Neonatal Ovine Pulmonary Dendritic Cells Support Bovine Respiratory Syncytial Virus Replication with Enhanced Interleukin (IL)-4 And IL-10 Gene Transcripts

Ackermann, Mark
Fach, Sasha
Meyerholz, David
Gallup, Jack
Gallup, Jack
Ackermann, Mark
Lehmkuhl, Howard
Sacco, Randy
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Veterinary Pathology
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Veterinary Pathology

The lung microenvironment is constantly exposed to microorganisms and particulate matter. Lung dendritic cells (DCs) play a crucial role in the uptake and processing of antigens found within the respiratory tract. Respiratory syncytial virus (RSV) is a common respiratory tract pathogen in children that induces an influx of DCs to the mucosal surfaces of the lung. Using a neonatal lamb model, we examined the in vivo permissiveness of DCs to RSV infection, as well as overall cell surface changes and cytokine responses of isolated lung DCs after bovine RSV (BRSV) infection. We report that isolated lung DCs and alveolar macrophages support BRSV replication. Isolated lung DCs were determined to be susceptible to BRSV infection as demonstrated by quantification of BRSV non-structural protein 2 mRNA. BRSV infection induced an initial upregulation of CD14 expression on lung DCs, but by 5 d postinfection expression was similar to that on control cells. No significant changes in CD80/86 or MHC class I expression were seen on lung DCs after BRSV infection. Low to moderate expression of MHC class II and DEC-205 was detected by day 5 postinfection. Initially, on day 3 postinfection, lung DCs from BRSV-infected lambs had decreased endocytosis of fluorescein isothiocyanate (FITC)–ovalbumin (OVA). The amount of FITC–OVA endocytosed by lung DCs isolated on day 5 postinfection was similar to that of controls. The most interesting observation was the induction of immunomodulatory interleukin (IL)-4 and IL-10 cytokine gene transcription in lung DCs and alveolar macrophages after in vivo infection with BRSV. Overall, these findings are the first to demonstrate that neonatal lung DCs support in vivo BRSV replication and produce type II cytokines after viral infection.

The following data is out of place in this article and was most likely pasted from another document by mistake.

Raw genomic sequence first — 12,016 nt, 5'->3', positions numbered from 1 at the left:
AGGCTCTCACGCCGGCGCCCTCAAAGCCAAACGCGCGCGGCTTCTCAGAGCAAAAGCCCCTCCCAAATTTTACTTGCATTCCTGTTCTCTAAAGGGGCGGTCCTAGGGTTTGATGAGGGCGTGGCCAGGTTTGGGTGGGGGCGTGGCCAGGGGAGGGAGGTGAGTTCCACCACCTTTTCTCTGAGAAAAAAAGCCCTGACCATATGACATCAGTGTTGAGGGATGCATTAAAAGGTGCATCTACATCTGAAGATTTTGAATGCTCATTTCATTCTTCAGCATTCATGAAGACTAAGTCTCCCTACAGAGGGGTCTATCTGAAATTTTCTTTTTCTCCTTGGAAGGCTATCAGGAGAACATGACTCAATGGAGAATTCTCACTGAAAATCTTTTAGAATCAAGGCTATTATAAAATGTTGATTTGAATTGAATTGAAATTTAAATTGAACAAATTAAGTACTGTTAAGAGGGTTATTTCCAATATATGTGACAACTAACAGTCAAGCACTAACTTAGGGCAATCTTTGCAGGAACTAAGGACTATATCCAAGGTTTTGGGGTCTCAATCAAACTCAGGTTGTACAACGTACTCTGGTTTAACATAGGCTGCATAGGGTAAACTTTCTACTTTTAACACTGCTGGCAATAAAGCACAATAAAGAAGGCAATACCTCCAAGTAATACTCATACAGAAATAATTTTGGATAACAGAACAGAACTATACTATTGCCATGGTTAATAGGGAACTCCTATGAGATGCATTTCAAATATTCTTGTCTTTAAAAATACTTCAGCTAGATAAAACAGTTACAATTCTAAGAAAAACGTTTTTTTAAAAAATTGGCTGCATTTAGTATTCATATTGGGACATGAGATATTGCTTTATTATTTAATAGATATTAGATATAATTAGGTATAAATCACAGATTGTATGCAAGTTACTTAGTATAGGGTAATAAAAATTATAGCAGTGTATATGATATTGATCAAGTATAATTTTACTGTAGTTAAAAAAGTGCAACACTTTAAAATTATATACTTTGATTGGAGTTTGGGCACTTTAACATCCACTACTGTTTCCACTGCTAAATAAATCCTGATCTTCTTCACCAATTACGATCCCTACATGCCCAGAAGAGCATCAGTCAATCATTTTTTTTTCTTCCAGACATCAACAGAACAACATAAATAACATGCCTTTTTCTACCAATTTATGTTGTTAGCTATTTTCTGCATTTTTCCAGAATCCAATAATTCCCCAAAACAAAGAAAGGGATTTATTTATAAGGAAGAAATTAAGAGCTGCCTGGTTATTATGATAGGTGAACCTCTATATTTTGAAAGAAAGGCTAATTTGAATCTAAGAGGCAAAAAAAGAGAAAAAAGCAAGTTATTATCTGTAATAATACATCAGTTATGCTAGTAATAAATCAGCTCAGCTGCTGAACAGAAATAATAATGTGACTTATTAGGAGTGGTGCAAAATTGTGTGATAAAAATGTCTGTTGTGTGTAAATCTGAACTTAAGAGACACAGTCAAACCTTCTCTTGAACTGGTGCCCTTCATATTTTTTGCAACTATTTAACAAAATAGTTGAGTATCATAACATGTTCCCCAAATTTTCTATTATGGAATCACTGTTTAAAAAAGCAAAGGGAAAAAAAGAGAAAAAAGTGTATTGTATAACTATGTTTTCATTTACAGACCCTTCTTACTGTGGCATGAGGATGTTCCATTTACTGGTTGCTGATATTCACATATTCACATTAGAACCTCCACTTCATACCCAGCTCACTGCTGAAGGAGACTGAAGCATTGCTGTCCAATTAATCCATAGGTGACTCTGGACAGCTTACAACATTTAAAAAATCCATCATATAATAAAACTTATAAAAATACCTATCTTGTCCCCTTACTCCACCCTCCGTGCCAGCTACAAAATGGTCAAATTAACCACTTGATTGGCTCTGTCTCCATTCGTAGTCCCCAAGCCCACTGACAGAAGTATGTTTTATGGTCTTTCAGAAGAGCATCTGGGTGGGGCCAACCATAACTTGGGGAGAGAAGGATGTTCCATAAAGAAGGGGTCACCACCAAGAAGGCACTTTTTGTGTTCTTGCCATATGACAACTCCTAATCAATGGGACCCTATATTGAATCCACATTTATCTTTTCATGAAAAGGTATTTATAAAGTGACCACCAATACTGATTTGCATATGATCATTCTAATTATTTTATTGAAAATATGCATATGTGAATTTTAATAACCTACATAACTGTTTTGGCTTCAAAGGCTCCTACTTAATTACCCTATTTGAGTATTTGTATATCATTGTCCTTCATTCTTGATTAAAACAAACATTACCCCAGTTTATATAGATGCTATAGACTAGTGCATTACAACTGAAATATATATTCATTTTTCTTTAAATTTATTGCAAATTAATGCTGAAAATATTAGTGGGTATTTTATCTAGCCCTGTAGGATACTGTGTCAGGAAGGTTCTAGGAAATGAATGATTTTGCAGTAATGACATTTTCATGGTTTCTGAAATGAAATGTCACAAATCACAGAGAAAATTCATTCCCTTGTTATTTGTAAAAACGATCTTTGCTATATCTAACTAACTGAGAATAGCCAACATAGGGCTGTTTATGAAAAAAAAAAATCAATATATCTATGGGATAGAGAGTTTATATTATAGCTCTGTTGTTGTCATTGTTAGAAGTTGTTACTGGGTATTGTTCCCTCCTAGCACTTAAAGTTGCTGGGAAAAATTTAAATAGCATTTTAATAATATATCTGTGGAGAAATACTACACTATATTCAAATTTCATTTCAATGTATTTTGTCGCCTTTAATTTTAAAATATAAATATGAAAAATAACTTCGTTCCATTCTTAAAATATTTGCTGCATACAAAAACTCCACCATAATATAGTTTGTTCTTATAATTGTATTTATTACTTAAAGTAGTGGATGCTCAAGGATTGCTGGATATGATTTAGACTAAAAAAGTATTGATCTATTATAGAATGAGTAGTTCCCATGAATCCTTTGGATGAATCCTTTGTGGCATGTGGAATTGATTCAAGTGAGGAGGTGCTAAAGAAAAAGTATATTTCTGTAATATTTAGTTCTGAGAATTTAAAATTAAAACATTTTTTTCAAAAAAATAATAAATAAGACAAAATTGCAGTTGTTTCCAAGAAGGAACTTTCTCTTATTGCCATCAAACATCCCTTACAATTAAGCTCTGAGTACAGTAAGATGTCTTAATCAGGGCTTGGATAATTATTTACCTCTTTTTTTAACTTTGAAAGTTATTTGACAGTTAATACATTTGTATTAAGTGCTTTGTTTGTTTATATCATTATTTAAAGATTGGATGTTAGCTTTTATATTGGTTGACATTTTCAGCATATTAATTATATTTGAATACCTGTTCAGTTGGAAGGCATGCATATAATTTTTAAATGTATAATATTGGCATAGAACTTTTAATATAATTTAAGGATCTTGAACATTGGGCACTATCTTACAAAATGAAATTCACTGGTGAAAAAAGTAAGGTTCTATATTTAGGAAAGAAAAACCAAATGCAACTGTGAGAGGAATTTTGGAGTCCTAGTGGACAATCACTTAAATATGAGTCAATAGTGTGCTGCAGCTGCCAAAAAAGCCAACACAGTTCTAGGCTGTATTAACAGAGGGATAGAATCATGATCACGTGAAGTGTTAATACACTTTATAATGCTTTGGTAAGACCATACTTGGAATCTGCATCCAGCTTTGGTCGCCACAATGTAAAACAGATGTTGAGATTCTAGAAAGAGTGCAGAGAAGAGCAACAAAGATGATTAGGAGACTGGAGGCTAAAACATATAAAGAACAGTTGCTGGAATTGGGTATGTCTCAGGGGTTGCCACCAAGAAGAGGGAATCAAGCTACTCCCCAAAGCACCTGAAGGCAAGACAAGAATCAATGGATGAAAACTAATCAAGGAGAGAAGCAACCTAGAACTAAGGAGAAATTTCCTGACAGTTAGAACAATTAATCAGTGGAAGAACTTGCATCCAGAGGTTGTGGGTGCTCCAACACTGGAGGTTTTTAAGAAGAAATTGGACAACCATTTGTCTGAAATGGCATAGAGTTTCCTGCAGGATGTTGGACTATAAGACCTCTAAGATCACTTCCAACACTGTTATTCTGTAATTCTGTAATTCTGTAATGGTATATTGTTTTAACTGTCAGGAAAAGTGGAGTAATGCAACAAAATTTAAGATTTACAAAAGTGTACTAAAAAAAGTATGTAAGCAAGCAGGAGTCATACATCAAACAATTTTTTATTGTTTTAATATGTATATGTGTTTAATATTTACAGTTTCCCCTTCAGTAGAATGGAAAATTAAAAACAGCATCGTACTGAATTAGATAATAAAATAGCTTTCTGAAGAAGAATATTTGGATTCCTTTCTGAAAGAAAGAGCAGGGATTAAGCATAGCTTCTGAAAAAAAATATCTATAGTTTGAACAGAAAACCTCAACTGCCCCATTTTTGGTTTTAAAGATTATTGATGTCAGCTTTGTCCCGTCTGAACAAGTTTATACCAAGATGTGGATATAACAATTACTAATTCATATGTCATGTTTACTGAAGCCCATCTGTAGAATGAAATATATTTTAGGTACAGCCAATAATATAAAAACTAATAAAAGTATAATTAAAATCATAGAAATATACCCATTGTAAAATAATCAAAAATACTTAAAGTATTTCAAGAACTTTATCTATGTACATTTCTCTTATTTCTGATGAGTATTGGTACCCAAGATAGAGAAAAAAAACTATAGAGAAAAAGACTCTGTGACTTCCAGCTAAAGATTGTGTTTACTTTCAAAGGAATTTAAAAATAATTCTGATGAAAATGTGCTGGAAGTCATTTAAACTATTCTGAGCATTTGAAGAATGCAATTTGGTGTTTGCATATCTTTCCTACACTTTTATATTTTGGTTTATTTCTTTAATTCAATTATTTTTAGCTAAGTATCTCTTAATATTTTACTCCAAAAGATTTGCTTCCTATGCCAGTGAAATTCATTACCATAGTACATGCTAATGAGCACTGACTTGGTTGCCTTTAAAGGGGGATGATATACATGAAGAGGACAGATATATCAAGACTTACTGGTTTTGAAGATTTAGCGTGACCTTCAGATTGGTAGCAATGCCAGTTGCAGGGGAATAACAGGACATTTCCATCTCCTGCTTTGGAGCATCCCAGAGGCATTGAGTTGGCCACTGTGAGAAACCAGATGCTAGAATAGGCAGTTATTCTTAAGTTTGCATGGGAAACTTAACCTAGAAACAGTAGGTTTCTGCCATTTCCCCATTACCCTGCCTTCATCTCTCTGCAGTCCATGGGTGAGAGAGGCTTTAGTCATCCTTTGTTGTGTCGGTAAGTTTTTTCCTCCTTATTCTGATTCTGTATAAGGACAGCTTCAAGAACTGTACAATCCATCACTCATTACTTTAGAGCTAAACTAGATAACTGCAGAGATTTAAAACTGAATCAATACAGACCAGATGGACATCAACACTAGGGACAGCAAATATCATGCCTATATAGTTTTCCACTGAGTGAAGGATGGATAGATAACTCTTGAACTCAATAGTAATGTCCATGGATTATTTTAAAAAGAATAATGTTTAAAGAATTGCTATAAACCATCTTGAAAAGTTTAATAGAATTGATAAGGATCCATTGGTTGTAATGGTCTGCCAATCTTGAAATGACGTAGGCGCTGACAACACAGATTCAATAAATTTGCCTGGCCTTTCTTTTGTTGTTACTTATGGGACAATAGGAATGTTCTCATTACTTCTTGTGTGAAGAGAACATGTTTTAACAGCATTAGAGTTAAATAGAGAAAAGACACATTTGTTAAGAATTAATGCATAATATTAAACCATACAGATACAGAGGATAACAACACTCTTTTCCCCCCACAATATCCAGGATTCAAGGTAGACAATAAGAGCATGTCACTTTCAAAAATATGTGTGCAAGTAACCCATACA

This article is from Viral Immunology 20, no. 1 (Spring 2007): 119–130, doi:10.1089/vim.2006.0056.